Celebrating 100 years of ruling the skies...
TALLY ho, chocks away... the RAF is 100 years old!
The United Kingdom's aerial warfare force was formed on April 1, 1918.
Since then it has played a hugely significant role in British military history, in particular in the Second World War when it fought its most famous campaign, the Battle of Britain, using Castle Bromwich-built Spitfires.
All in all, more than 11,000 Supermarine Spitfires were built at the factory by 6,000 workers - some of whom paid with their lives. Six were killed during one bombing raid on the night of August 13, 1940.
The Germans targeted Birmingham in a series of brutal bombing raids on key aircraft factories.
The centenary itself will be marked by special events, activities and other initiatives at local, regional and national levels, running from now until the end of November 2018.
The centrepiece of RAF100 will take place on July 10, with a centenary service in Westminster Abbey, followed by a parade in The Mall and spectacular flypast over Buckingham Palace.
The oldest independent air force in the world, the RAF's mission is to support the objectives of the British Ministry of Defence (MoD), which are to provide the capabilities needed "to ensure the security and defence of the United Kingdom and overseas territories, including against terrorism; to support the Government's foreign policy objectives particularly in promoting international peace and security".
Never in human much owed to so Prime Winston in August In the Battle of Britain in 1940, the RAF, supplemented by 2 Fleet Air Arm Squadrons, Polish, Czechoslovak and other multinational pilots and ground personnel, defended the skies over Britain against the num-erically superior German Luftwaffe.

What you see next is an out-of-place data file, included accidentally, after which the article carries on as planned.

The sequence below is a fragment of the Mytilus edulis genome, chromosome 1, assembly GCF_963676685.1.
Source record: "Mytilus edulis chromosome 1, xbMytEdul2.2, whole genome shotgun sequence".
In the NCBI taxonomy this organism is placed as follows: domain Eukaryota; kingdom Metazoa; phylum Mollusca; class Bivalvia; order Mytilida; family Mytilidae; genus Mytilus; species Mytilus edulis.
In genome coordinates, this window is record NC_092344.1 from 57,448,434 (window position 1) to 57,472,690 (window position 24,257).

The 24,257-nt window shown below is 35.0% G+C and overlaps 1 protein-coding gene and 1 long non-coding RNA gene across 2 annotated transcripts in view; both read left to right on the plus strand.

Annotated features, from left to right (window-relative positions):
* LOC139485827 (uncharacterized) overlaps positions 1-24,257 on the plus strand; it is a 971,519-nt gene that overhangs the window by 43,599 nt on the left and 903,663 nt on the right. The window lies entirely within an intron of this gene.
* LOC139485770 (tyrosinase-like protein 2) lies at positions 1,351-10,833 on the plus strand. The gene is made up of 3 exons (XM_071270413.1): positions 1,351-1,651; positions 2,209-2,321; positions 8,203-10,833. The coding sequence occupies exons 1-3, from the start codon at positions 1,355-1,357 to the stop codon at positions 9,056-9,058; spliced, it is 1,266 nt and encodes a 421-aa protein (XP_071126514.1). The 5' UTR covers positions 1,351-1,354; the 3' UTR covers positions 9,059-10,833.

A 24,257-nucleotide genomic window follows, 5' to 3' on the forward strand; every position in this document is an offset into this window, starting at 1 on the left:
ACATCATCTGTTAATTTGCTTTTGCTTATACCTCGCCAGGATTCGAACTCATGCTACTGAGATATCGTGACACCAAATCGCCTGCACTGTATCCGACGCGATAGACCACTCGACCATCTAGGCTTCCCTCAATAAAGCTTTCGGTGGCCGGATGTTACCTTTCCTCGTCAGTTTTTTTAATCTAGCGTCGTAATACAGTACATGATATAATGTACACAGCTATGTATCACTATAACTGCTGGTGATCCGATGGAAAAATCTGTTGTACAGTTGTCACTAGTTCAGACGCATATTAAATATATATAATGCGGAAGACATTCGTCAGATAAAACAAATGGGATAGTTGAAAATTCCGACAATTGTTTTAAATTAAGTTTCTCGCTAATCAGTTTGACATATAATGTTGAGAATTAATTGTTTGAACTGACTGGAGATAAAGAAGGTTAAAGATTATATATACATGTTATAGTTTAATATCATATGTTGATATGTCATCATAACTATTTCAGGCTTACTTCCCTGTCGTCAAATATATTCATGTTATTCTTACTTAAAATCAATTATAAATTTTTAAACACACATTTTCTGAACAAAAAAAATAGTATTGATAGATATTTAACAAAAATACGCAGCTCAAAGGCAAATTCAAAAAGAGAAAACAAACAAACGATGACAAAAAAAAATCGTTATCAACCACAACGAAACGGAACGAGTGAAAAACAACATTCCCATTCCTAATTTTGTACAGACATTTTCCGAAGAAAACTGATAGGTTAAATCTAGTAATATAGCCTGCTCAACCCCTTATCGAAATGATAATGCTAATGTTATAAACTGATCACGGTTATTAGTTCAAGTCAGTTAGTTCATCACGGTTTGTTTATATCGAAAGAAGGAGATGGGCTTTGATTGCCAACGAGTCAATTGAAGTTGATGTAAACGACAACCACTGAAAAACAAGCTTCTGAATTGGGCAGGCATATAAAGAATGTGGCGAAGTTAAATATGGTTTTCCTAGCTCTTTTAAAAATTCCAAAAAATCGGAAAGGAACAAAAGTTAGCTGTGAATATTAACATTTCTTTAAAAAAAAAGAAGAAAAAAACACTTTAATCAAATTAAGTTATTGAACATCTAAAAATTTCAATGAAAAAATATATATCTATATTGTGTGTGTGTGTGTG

the field of conflict was so by so many few.
Minister Churchill 1940 In what is perhaps the most prolonged and complicated air campaign in history, the Battle of Britain contributed significantly to the delay and subsequent indefinite postponement of Hitler's plans for an invasion of Britain (Operation Sealion).
In the House of Commons on August 20 1940, prompted by the ongoing efforts of the RAF, Prime Minister Winston Churchill eloquently made a speech to the nation, saying "Never in the field of human conflict was so much owed by so many to so few".
The largest RAF effort during the war was the strategic bombing campaign against Germany by Bomber Command.
While RAF bombing of Germany began almost immediately upon the outbreak of war, under the leadership of Air Chief Marshal Harris, these attacks became increasingly devastating from 1942 onward as new technology and greater numbers of superior aircraft became available.
The RAF adopted night-time area bombing on German cities such as Hamburg and Dresden, and developed precision bombing techniques for specific operations, such as the 'Dambusters' raid by No. 617 Squadron, or the Amiens prison raid known as Operation Jericho.
Today the Royal Air Force maintains an operational fleet of aircraft described by the RAF as "leading-edge" in terms of technology. This largely consists of fixed-wing aircraft, including fighter and strike aircraft, airborne early warning and control aircraft, intelligence and reconnaisance aircraft, aerial refuelling aircraft and strategic and tactical transport aircraft. Although the RAF is the principal British air power arm, the Royal Navy's Fleet Air Arm and the British Army's Army Air Corps are integrated into the maritime, littoral and land environments.
? The Royal Air Force Museum Cosford, near Wolverhampton, is celebrating the centenary with a nostalgic Bank Holiday weekend event concluding today.
Re-enactors bring the museum to life with authentic experiences for visitors to enjoy. A walk-through RAF history will include a First World War display, a have-a-go anti-aircraft game and engine demonstrations.
in "Never in the field of human conflict was so much owed by so many to so few". Prime Minister Winston Churchill in August 1940
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|Publication:||Birmingham Mail (England)|
|Date:||Apr 2, 2018|
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